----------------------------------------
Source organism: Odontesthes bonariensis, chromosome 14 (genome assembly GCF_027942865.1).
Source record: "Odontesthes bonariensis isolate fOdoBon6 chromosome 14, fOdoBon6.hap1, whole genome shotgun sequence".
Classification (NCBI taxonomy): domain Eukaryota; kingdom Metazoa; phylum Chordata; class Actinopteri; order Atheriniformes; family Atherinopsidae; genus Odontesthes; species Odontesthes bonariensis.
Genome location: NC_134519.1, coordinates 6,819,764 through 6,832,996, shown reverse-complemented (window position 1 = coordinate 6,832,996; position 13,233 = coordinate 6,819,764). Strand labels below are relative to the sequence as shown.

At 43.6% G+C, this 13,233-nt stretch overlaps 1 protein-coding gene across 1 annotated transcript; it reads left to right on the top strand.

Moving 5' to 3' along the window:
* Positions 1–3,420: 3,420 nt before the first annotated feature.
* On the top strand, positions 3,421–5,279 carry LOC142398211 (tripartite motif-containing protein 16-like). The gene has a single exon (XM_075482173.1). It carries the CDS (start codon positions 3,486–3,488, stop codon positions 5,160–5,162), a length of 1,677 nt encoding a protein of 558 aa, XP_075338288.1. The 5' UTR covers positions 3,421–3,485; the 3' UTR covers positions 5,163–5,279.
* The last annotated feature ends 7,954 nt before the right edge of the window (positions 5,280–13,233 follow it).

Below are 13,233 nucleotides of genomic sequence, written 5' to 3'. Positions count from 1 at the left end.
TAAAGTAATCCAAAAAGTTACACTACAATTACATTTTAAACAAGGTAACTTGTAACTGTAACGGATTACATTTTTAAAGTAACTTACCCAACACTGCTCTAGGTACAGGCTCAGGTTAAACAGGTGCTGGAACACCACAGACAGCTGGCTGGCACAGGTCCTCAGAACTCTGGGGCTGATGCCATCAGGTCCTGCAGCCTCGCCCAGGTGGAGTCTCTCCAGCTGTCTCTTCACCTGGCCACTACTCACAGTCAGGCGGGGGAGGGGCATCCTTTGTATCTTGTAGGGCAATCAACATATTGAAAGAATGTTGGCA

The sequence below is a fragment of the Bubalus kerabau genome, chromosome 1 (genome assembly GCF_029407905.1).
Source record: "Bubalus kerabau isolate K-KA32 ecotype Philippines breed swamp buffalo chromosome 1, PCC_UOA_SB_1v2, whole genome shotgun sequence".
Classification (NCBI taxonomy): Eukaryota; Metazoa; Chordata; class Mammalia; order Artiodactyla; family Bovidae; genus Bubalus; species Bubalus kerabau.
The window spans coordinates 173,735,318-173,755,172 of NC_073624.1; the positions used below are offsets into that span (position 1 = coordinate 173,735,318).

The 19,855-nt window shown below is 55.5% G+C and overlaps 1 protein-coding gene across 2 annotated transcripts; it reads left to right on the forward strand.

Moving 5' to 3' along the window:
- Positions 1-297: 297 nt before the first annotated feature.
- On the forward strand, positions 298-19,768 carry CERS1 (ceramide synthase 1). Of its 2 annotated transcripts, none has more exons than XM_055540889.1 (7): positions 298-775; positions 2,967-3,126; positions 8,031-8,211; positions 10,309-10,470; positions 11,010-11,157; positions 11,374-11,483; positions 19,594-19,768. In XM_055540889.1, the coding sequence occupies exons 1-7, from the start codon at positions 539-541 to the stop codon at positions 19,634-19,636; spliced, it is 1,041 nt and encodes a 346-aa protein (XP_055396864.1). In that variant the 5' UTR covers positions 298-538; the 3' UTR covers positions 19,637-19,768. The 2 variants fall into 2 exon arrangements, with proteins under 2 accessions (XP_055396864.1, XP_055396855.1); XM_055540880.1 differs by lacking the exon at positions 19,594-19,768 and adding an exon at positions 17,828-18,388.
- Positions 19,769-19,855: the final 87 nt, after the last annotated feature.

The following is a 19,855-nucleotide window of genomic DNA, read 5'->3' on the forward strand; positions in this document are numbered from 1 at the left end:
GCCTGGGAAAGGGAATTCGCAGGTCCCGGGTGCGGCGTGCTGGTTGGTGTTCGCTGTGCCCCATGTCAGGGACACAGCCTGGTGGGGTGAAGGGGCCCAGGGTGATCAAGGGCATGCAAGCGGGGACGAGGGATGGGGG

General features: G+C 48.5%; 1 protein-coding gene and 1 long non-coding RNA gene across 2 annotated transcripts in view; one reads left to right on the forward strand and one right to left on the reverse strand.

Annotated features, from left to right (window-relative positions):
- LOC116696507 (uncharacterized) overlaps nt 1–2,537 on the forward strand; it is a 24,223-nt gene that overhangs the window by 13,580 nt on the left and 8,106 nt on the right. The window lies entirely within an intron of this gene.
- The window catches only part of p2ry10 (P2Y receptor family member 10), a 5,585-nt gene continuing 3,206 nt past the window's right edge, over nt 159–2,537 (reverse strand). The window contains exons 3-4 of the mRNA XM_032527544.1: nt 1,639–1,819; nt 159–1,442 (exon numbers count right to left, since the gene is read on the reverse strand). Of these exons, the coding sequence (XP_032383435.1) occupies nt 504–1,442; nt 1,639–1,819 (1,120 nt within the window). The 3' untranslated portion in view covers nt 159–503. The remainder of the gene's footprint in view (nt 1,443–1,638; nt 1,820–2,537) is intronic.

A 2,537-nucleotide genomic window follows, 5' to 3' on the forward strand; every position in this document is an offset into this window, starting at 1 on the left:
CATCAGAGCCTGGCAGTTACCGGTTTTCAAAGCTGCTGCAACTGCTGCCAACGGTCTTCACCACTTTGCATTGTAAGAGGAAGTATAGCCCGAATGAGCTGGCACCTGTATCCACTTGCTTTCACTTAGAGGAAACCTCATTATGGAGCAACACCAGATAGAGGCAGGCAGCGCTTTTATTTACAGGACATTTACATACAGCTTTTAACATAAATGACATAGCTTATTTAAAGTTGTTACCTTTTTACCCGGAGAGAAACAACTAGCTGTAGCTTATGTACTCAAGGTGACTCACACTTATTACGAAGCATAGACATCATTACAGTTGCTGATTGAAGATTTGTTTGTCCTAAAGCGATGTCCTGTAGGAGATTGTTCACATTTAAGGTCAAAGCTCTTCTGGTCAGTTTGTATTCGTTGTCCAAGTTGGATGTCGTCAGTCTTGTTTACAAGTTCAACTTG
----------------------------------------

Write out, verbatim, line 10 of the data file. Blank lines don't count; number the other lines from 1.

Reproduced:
Below are 13,233 nucleotides of genomic sequence, written 5' to 3'. Positions count from 1 at the left end.